CAML-like scope and binding

It would often be nice, in Scala, if I could re-find a variable with the same name, and have the evaluated RHS of the evaluating use the shadowed variable. For example.

def foo[V](x:Int):Int = {
  val x = x + 1 // RHS x is the function parameter, not the val being declared.

  doSomeThingWith(x)
}

The reason this would be nice (but of course not critical) is that I’d like the publicly advertised name of the variable to be something understandable by the caller. And I’d also like the local variable name to be something understandable by the person reading the implementation.

This is especially true in a class definition which is NOT a case class. I’d like the argument names in the constructor to be evident to the caller, and I may very well want a field in the class to have the same name.

This pattern is very common in CAML and also in lisp and scheme.

(let ((x 100))
   (let ((x (+ 1 x)))
      ;; x has value 101
      ....)
  ;; x now has value 100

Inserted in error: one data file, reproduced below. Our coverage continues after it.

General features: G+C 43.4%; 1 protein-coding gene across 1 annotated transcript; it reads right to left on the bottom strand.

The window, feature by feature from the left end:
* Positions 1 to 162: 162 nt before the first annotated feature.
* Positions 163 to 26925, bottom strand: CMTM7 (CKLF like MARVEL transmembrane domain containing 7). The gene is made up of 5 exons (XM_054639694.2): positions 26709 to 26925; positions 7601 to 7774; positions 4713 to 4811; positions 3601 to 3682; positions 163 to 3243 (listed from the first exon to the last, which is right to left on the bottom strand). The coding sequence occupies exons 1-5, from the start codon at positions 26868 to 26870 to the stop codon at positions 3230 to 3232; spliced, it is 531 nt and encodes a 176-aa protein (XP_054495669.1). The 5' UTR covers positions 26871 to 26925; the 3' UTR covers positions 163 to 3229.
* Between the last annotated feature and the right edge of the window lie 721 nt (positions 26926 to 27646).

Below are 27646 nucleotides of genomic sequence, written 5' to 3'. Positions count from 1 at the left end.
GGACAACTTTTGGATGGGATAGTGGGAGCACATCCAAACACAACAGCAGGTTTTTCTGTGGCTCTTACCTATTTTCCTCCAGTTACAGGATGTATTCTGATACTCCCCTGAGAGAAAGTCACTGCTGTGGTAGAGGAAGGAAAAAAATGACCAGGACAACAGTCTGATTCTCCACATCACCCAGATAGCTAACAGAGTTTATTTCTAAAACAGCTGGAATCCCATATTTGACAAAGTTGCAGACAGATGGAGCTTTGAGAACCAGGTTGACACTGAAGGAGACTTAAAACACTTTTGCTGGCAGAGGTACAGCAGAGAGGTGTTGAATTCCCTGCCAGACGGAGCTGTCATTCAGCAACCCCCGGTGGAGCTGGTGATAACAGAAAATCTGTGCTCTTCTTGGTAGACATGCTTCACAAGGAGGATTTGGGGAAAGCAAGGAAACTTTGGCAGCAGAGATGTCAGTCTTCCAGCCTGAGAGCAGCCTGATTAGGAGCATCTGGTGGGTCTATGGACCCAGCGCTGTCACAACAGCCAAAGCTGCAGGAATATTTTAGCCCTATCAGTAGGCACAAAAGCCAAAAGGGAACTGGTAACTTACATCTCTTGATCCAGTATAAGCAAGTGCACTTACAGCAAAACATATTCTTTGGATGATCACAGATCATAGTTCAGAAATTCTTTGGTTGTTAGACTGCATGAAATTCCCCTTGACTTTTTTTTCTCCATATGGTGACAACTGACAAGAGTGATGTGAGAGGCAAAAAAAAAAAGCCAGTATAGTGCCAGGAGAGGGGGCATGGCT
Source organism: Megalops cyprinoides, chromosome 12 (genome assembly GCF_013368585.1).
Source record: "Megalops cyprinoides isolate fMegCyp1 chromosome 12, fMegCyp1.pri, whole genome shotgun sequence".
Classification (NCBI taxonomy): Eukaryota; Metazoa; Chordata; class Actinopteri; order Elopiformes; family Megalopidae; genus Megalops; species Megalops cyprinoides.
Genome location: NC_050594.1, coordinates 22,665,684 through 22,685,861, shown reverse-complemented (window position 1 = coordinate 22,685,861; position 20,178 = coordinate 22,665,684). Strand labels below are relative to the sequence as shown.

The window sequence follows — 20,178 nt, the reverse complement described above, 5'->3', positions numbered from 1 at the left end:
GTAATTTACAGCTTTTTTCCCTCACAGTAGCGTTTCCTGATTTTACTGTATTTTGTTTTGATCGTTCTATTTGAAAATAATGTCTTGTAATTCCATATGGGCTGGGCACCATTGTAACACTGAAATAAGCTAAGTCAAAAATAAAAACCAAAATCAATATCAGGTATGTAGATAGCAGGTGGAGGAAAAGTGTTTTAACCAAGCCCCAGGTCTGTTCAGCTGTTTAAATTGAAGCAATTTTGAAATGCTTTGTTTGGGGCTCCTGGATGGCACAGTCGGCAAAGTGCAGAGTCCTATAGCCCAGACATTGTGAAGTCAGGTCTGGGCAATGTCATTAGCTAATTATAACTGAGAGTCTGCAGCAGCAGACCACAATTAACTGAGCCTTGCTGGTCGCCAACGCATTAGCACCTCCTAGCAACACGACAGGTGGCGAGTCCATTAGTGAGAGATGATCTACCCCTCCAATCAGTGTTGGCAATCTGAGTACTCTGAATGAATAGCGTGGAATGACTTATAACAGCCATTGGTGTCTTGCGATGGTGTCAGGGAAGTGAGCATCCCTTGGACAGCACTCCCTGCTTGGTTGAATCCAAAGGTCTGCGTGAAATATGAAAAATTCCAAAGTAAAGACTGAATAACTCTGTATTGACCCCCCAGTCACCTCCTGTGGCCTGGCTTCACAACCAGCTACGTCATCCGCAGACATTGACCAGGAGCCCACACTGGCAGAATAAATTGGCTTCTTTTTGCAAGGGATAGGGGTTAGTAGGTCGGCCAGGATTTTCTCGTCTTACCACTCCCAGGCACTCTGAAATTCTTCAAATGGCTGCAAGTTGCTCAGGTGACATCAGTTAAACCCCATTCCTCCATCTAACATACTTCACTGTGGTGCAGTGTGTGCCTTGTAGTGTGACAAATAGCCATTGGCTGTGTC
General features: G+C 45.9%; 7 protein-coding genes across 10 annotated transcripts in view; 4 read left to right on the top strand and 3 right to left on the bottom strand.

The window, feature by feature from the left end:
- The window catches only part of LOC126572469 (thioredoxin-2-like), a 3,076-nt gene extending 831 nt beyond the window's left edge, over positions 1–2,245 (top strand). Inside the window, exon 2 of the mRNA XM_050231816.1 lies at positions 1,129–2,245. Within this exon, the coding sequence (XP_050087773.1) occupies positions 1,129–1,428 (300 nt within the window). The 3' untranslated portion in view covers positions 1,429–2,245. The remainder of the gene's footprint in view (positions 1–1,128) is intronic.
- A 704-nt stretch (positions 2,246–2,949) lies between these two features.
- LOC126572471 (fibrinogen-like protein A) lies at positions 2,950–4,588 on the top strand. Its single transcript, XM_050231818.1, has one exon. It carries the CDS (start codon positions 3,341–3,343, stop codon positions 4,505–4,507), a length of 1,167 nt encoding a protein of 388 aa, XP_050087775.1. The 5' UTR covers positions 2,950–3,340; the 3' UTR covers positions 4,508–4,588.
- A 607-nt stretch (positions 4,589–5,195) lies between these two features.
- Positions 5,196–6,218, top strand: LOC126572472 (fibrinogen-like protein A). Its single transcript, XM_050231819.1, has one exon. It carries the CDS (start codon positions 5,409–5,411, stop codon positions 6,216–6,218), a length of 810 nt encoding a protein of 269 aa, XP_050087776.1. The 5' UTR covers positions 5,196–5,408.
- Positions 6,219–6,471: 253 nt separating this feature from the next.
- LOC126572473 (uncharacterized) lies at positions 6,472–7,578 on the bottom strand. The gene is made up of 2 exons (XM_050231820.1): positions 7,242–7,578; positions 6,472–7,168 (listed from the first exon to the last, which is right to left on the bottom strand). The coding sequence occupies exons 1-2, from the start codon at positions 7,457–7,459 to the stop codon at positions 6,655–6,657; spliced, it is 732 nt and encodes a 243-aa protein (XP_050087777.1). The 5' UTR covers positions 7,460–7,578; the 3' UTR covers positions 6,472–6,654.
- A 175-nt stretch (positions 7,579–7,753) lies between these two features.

...
)

Here is a case in point, given an object dfa:Dfa I’d like to reference dfa.combineLabels, but I can’t. So I’d like to make it a field in the Dfa class. To do so, I have to change the name of the variable in the parameter list of the constructor.

I’ve used the convention of the proto prefix for the argument delta so I suppose I could keep doing that. It works, but I find it lacks elegance.

class Dfa[L,E](Qids:Set[Int], q0id:Int, Fids:Set[Int], protoDelta:Set[(Int,L,Int)], combineLabels:(L,L)=>L, fMap:Map[Int,E]) {

  def exitValue(q:State[L,E]):E =  fMap(q.id)
  def findState(id: Int): State[L,E] = {
    Q.find(s => s.id == id).get
  }
  def delta[L,E](s:State[L,E], label:L):State[L,E] = {
    s.transitions.find(tr => tr.label == label).get.destination
  }
  val Q: Set[State[L,E]] = Qids.map((id:Int) => new State[L,E](dfa=this,id))
  for{
    (from , fromTriples) <- protoDelta.groupBy(_._1)
    fromState = findState(from)
    (to, toFromTriples) <- fromTriples.groupBy(_._3)
    toState = findState(to)
    label = toFromTriples.map(_._2).reduce(combineLabels)
  } fromState.transitions += new Transition(fromState,label,toState)

  val q0: State[L,E] = findState(q0id)
  val F: Set[State[L,E]] = Fids.map(findState)
}

Oh, I see, that class definition is not a good example. I can make combineLabels a field in the class simply be prefixing it with val. That’s nice.